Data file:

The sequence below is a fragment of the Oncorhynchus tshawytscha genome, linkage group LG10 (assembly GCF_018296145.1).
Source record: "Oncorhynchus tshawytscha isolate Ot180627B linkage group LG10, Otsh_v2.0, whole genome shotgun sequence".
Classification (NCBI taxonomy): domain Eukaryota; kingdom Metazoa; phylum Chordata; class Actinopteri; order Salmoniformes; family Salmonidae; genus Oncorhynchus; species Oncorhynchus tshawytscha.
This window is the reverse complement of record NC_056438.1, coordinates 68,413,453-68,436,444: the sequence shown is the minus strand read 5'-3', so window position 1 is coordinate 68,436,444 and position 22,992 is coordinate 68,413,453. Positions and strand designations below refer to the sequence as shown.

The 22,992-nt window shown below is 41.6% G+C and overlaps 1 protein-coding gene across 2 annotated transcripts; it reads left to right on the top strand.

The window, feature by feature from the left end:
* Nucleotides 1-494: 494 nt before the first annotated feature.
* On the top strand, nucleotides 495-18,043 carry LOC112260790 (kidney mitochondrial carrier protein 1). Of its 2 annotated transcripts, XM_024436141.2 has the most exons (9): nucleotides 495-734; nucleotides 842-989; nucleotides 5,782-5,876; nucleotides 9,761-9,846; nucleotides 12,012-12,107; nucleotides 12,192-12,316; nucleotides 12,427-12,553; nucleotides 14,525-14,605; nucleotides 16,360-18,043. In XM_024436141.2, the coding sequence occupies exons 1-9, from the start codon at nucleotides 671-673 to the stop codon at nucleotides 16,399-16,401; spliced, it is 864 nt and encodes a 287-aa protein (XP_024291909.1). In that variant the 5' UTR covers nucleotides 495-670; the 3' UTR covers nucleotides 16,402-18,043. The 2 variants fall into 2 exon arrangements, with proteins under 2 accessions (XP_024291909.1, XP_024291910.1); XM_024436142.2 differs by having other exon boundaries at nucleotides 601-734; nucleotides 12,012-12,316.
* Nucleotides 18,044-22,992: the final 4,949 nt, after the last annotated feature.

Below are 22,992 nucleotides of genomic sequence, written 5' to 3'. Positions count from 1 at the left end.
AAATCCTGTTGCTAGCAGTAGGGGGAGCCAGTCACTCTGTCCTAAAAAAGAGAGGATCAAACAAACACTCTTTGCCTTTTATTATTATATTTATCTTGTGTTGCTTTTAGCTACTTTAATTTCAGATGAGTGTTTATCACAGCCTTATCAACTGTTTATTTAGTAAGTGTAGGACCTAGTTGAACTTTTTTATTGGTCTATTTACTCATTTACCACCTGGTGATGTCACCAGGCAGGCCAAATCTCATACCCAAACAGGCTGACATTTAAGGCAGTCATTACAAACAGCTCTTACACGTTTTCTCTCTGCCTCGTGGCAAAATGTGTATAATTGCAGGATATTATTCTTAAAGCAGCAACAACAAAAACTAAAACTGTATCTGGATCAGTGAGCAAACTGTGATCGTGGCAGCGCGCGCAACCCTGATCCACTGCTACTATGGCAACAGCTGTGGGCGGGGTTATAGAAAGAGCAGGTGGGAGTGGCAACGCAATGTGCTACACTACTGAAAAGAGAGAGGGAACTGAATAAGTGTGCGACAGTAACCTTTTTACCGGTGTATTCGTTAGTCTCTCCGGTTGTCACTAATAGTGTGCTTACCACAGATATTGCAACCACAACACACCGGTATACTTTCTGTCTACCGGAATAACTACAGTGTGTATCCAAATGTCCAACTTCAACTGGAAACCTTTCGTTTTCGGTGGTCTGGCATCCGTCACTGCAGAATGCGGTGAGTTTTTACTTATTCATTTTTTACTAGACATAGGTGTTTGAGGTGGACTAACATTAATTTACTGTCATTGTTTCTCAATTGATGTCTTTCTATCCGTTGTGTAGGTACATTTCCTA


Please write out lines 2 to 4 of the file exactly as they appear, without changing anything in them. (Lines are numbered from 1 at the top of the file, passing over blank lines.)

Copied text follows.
Source record: "Oncorhynchus tshawytscha isolate Ot180627B linkage group LG10, Otsh_v2.0, whole genome shotgun sequence".
Classification (NCBI taxonomy): domain Eukaryota; kingdom Metazoa; phylum Chordata; class Actinopteri; order Salmoniformes; family Salmonidae; genus Oncorhynchus; species Oncorhynchus tshawytscha.
This window is the reverse complement of record NC_056438.1, coordinates 68,413,453-68,436,444: the sequence shown is the minus strand read 5'-3', so window position 1 is coordinate 68,436,444 and position 22,992 is coordinate 68,413,453. Positions and strand designations below refer to the sequence as shown.